Strikes and riots: British servicemen in 1919 (Level 1, Studio 1)

“We want out” - Bristol and the British armed forces strikes of January 1919 Roger Ball The massive wave of discontent which swept through the British armed forces at the end of World War One remains a hidden history, hardly mentioned by establishment historians or regimental records. Beginning first in France and Belgium in December 1918 and then crossing to mainland Britain the following month, strikes and protests spread rapidly through the Army, Navy and even into the Flying Corps. The […]

Burning Bristol: the 1831 ‘reform riot’

This talk is part of the above event at Cardiff Museum, The Old Library, The Hayes, Cardiff CF10 1BH In 2006, The Guardian newspaper ran a series of articles in a search “for the most overlooked moment in British radical history”. The 1831 ‘Bristol riot’ featured in the top ten because of its historical obscurity, somewhat surprising considering the scale of the destruction and the human cost. The reason for this obscurity is related to the pathologized characterisation of the event as the […]

Wild scenes at Cardiff (Level 1, Studio 1)

‘Wild Scenes at Cardiff’ reads the South Wales Echo headline; ‘Blacks Hunted By a Furious Mob’ in the South Wales News. In June 1919, Cardiff was the scene of four days and nights of violent unrest that left three dead, many in hospital, and buildings ransacked and burned by mobs that included soldiers and sailors in uniform, ex-servicemen and women, united in the pursuit of black seamen. Who were these rioters and why they were ‘furious’? Who were their victims? Who did what, when and where? […]

Ecology from below (Level 1, Studio 2)

Resisting Enclosure in Rural Somerset and Dorset, 1780-1850

The eighteenth and nineteenth centuries witnessed widespread attempts to ‘privatise’ rural England. By enclosing common land and extinguishing customary rights, rural elites sought to physically reshape and culturally redefine the countryside. In counties such as Somerset and Dorset, labourers increasingly found themselves barred from entering the fields and woodland that had supported their families for generations. Meanwhile, those who attempted to voice their concerns regarding these changes […]

Room 1: Internment and internee stories from England and Germany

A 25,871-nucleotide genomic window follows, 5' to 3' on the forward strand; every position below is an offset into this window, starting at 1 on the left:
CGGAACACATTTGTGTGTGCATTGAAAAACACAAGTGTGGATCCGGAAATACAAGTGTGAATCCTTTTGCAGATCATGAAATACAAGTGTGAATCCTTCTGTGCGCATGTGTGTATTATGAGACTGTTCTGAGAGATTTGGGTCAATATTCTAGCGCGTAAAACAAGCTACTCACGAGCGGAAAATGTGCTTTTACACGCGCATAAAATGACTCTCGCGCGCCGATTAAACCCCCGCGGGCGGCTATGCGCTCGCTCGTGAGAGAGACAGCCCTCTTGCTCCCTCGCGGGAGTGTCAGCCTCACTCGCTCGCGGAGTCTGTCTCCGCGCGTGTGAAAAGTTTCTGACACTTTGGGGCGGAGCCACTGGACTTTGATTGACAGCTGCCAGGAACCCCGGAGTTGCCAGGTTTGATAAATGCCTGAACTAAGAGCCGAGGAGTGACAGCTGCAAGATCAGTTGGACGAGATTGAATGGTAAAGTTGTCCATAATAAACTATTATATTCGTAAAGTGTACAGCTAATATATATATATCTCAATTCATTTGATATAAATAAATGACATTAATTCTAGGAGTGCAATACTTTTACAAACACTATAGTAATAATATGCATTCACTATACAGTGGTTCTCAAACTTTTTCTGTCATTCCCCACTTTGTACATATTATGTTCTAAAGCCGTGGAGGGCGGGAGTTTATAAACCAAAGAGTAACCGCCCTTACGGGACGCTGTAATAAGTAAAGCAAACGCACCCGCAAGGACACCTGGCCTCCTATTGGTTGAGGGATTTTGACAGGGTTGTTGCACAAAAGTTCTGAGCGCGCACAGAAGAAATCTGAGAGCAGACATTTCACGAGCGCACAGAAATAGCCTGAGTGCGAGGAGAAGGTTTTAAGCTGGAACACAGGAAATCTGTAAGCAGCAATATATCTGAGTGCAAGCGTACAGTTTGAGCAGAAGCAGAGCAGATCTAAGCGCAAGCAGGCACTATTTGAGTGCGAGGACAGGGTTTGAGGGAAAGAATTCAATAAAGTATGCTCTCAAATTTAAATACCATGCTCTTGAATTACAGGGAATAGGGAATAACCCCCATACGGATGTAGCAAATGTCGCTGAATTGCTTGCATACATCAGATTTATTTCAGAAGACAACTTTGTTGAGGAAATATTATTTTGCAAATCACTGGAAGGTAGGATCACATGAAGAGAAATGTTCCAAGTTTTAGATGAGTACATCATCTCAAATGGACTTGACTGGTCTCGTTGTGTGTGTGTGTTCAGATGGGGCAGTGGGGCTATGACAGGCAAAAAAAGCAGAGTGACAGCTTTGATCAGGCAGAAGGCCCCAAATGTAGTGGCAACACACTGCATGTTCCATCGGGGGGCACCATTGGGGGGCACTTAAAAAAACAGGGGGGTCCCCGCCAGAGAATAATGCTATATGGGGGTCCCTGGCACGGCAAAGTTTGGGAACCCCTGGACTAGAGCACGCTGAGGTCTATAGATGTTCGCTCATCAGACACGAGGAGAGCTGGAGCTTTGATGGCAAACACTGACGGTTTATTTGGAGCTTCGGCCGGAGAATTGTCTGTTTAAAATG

Three talks on internment in Yorkshire, North East England and Berlin

Time Stood Still: The Internment of Civilians at Lofthouse Park Camp near Wakefield, 1914-18 Claudia Sternberg talks about Lofthouse Park Camp which held nearly 3,000 German and Austrian-Hungarian civilian and military prisoners during the First World War and was in use until the last officers left Yorkshire in December 1919. This talk focuses on the experience of the civilian internees and shares some of the official and personal stories that were brought to light in the collaborative British […]

Wales

Epic Views of a Small Country

By Jan Morris
Clevedon-born author and historian Jan Morris describes herself as ‘by loyalty Welsh’, and writes about her subject with warmth and eloquence. As a book that captures the spirit of place, Wales: Epic Views of a Small Country, cannot be bettered. Morris gives a brusque sense of intimacy so that you feel you’ve been grabbed by the arm and are being led across the bridges and down the valleys of Wales in your wellies, while she confides everything that she is passionate about. Far from being a dry […]

Bristol from Below

Law, Authority and Protest in a Georgian City

By Steve Poole and Nicholas Rogers
Within the Bristol Radical History Group (BRHG), we are constantly pressing for more history from below. Researching, writing and celebrating our history. The history of those who have built, fed, and run Bristol through the ages, and those who have just lived by their wits. Therefore, we were quite excited to see this book. However, the book is priced at £70. Yes, that’s right, this is not a typo. Seventy pounds sterling. Whilst most of the present day working classes are struggling, with […]

Battling for Bristol

"Battling for Bristol" is an evening of films, put on by the Bristol Radical History Group as part of the Journey to Justice month. The series of short films cover Bristol struggles for equal rights. It will include the risings of 1831,1980 and 1986, the demands for decent housing and for equality for women workers, as well as a documentary of the boycott that ended job discrimination on Bristol buses.

Studio 2: 800 Years and Counting

The 1217 Charter of the Forests in the Forest of Dean and its Enduring Legacy

The Forest of Dean in Gloucestershire - royal larder or people's larder? The Charter of the Forests, a lesser-known but wider-ranging companion to the Magna Carta, confirmed any "freemen" or commoners could help themselves to many of the resources of forests across England. Within 500 years, those subsisting in the woods were declared illegal squatters as aristocrats and the Crown tried to fence them out and grab all the iron ore, coal, timber and land. Successive waves of tenacious, described […]

History Walk 2: Riots, Massacres and Reform 1700s-1832

This 1.5 hour walk in the centre of Bristol takes us through a century of working class history, charting the path of the 'crowd' from the 'moral economy' of the 1700s, through the effects of the French Revolution to the 'Reform Riots' of 1831/2. So come and find out: Why Bristol merchants trembled if the Kingswood Colliers were in town How best to do 'collective bargaining by riot' What happened during the infamous Bristol Bridge massacre What a silver coin, some stolen hammers and a tricolour […]

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